Follow-up imaging for women with non-metastatic breast cancer varies widely across the country, according to a new study led by researchers at UC San Francisco. Some patients go without the annual mammograms that experts recommend, while others with the same cancer diagnosis receive full-body scans that expose them to significant amounts of radiation and are not recommended by experts.
Researchers said they could find no patterns in the data to explain the variation in care, but they suspected that it reflected differences in the common practices adopted by particular hospitals or physician groups. Full-body scans are expensive, costing between $2,000 and $8,000, and can be burdensome for patients who have high-deductible insurance policies that expose them to annual health care costs of $6,000 to $8,000 a year.
“With skyrocketing medical costs, patients are having to take greater and greater responsibility for out-of- pocket expenses,” said UCSF’s Benjamin Franc, MD, MS, MBA, a professor in the Department of Radiology and Biomedical Imaging, the Center for Healthcare Value, and the Philip R. Lee Institute for Health Policy Studies. “These patients already have cancer, so you don’t want to induce another cancer with radiation from unnecessary imaging.”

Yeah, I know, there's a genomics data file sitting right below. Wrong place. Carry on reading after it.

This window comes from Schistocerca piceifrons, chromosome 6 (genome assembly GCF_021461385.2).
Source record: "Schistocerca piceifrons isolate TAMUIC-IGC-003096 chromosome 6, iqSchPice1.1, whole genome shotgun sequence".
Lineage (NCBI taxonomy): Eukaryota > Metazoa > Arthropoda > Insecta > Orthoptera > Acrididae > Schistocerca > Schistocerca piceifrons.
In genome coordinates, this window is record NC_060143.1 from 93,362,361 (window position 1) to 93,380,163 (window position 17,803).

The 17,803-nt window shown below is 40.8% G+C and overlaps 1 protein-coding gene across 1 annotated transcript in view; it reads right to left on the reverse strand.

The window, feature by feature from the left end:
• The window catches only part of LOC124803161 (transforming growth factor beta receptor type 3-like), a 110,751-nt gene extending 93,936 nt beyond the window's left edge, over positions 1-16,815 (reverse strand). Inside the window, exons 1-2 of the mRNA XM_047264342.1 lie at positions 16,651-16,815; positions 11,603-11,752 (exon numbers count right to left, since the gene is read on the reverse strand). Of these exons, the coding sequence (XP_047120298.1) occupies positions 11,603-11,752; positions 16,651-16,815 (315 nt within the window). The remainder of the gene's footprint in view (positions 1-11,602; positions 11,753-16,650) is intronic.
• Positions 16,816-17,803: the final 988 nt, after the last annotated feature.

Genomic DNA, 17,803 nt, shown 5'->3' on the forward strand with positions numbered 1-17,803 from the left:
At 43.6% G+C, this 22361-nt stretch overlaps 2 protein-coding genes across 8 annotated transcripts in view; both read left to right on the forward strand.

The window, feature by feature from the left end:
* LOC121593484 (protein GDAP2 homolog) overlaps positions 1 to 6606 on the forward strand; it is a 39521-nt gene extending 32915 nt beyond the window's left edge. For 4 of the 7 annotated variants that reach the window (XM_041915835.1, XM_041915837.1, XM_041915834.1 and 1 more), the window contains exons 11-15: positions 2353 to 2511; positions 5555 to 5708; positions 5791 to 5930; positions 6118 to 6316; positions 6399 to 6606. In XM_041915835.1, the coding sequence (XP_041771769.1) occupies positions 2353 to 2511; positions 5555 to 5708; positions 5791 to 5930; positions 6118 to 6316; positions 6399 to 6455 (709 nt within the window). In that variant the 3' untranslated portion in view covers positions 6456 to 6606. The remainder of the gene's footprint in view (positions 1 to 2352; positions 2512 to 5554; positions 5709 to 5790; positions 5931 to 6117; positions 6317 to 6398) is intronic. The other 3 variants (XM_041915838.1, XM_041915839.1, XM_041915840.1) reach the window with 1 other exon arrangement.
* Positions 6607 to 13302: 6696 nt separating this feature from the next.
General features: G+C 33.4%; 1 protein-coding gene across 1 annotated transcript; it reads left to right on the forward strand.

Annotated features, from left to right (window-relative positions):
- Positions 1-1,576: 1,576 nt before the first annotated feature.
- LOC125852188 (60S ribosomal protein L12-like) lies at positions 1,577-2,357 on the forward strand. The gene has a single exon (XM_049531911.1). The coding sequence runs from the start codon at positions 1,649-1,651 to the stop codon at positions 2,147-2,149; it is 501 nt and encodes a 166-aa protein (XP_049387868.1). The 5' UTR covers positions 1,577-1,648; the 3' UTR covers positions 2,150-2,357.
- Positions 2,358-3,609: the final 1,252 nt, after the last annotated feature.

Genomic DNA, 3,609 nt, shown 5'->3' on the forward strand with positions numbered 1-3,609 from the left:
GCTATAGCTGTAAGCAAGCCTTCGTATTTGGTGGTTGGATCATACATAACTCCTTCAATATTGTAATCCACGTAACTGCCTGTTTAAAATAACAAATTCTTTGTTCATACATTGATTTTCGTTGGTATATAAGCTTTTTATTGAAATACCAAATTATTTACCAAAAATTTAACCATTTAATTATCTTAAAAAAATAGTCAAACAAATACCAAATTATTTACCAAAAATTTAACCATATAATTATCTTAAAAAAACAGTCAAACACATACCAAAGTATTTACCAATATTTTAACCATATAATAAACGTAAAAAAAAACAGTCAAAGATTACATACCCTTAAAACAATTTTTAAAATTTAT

The study, published Friday, July 13, 2018, in JNCCN: Journal of the National Comprehensive Cancer Network, examined data on 36,045 women aged 18 to 64 who had surgery for cancer in one breast between 2010 and 2012. To limit the group to patients with non-metastatic disease, the researchers excluded women who received chemotherapy in the first 18 months after their surgery. The data came from the Truven Health MarketScan Commercial Database and included information for all the metropolitan statistical areas (MSAs) in the country.
Read more at UCSF.edu